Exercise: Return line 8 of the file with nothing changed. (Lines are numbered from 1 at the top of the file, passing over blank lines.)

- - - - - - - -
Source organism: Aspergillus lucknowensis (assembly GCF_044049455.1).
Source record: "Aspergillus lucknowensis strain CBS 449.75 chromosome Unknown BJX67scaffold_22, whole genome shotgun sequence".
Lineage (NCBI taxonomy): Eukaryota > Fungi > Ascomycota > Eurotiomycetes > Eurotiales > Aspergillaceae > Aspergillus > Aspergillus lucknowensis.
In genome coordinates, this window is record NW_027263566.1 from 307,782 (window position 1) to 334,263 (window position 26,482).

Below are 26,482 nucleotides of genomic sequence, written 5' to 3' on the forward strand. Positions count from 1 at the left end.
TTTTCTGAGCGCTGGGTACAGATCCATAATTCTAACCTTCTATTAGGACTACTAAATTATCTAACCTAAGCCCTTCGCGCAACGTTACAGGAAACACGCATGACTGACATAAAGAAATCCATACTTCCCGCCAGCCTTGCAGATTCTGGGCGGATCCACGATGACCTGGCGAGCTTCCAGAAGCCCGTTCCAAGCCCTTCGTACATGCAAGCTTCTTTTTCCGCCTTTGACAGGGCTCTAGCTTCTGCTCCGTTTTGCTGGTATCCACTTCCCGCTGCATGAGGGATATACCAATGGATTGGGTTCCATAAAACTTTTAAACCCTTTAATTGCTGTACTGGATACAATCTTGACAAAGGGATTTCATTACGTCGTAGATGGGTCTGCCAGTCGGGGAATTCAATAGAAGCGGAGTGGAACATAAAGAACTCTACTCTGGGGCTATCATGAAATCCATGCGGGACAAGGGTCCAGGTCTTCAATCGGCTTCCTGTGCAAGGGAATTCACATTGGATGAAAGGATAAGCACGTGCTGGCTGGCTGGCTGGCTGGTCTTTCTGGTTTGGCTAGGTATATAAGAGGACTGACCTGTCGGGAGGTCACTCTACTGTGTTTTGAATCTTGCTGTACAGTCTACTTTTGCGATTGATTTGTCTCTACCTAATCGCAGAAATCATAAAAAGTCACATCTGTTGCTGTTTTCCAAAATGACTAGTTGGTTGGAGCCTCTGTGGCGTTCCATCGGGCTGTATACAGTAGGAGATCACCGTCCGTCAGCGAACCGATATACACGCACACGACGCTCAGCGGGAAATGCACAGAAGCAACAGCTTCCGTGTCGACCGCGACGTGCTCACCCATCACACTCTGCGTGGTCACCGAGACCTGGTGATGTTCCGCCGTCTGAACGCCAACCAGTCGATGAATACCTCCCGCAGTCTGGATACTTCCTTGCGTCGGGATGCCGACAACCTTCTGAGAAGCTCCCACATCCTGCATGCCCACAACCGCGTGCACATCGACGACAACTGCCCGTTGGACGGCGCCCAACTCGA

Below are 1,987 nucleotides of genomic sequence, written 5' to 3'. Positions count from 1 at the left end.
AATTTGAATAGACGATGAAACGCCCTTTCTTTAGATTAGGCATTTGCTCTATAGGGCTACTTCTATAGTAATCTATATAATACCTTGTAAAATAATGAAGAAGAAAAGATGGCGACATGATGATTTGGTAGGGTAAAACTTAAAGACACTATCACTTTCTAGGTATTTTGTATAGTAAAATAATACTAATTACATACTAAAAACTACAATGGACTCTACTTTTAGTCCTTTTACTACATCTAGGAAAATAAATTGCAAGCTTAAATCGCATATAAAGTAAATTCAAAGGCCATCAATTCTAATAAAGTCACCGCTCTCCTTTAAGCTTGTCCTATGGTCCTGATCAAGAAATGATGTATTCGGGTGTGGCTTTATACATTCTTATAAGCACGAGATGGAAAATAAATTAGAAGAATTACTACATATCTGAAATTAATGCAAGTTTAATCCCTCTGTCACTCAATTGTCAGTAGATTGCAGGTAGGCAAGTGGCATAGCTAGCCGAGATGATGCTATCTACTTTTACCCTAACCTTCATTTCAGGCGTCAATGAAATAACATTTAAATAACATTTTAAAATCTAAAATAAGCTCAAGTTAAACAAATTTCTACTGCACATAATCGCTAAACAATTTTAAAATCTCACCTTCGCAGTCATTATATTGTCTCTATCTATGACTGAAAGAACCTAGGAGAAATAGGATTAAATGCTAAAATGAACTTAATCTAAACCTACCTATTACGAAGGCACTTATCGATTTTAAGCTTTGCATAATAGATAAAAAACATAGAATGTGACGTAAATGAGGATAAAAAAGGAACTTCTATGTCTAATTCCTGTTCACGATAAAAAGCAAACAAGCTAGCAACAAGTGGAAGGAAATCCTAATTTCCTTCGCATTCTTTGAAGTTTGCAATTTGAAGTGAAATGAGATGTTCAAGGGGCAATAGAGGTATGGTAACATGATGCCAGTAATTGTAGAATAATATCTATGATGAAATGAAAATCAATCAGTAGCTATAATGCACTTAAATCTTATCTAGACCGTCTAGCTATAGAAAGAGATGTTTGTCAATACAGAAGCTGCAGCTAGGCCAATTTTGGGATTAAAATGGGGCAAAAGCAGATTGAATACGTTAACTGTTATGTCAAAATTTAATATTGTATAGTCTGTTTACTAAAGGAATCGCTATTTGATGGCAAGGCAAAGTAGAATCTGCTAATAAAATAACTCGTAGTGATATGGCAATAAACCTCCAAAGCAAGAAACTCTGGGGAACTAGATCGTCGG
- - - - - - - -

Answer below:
AATTTGAATAGACGATGAAACGCCCTTTCTTTAGATTAGGCATTTGCTCTATAGGGCTACTTCTATAGTAATCTATATAATACCTTGTAAAATAATGAAGAAGAAAAGATGGCGACATGATGATTTGGTAGGGTAAAACTTAAAGACACTATCACTTTCTAGGTATTTTGTATAGTAAAATAATACTAATTACATACTAAAAACTACAATGGACTCTACTTTTAGTCCTTTTACTACATCTAGGAAAATAAATTGCAAGCTTAAATCGCATATAAAGTAAATTCAAAGGCCATCAATTCTAATAAAGTCACCGCTCTCCTTTAAGCTTGTCCTATGGTCCTGATCAAGAAATGATGTATTCGGGTGTGGCTTTATACATTCTTATAAGCACGAGATGGAAAATAAATTAGAAGAATTACTACATATCTGAAATTAATGCAAGTTTAATCCCTCTGTCACTCAATTGTCAGTAGATTGCAGGTAGGCAAGTGGCATAGCTAGCCGAGATGATGCTATCTACTTTTACCCTAACCTTCATTTCAGGCGTCAATGAAATAACATTTAAATAACATTTTAAAATCTAAAATAAGCTCAAGTTAAACAAATTTCTACTGCACATAATCGCTAAACAATTTTAAAATCTCACCTTCGCAGTCATTATATTGTCTCTATCTATGACTGAAAGAACCTAGGAGAAATAGGATTAAATGCTAAAATGAACTTAATCTAAACCTACCTATTACGAAGGCACTTATCGATTTTAAGCTTTGCATAATAGATAAAAAACATAGAATGTGACGTAAATGAGGATAAAAAAGGAACTTCTATGTCTAATTCCTGTTCACGATAAAAAGCAAACAAGCTAGCAACAAGTGGAAGGAAATCCTAATTTCCTTCGCATTCTTTGAAGTTTGCAATTTGAAGTGAAATGAGATGTTCAAGGGGCAATAGAGGTATGGTAACATGATGCCAGTAATTGTAGAATAATATCTATGATGAAATGAAAATCAATCAGTAGCTATAATGCACTTAAATCTTATCTAGACCGTCTAGCTATAGAAAGAGATGTTTGTCAATACAGAAGCTGCAGCTAGGCCAATTTTGGGATTAAAATGGGGCAAAAGCAGATTGAATACGTTAACTGTTATGTCAAAATTTAATATTGTATAGTCTGTTTACTAAAGGAATCGCTATTTGATGGCAAGGCAAAGTAGAATCTGCTAATAAAATAACTCGTAGTGATATGGCAATAAACCTCCAAAGCAAGAAACTCTGGGGAACTAGATCGTCGG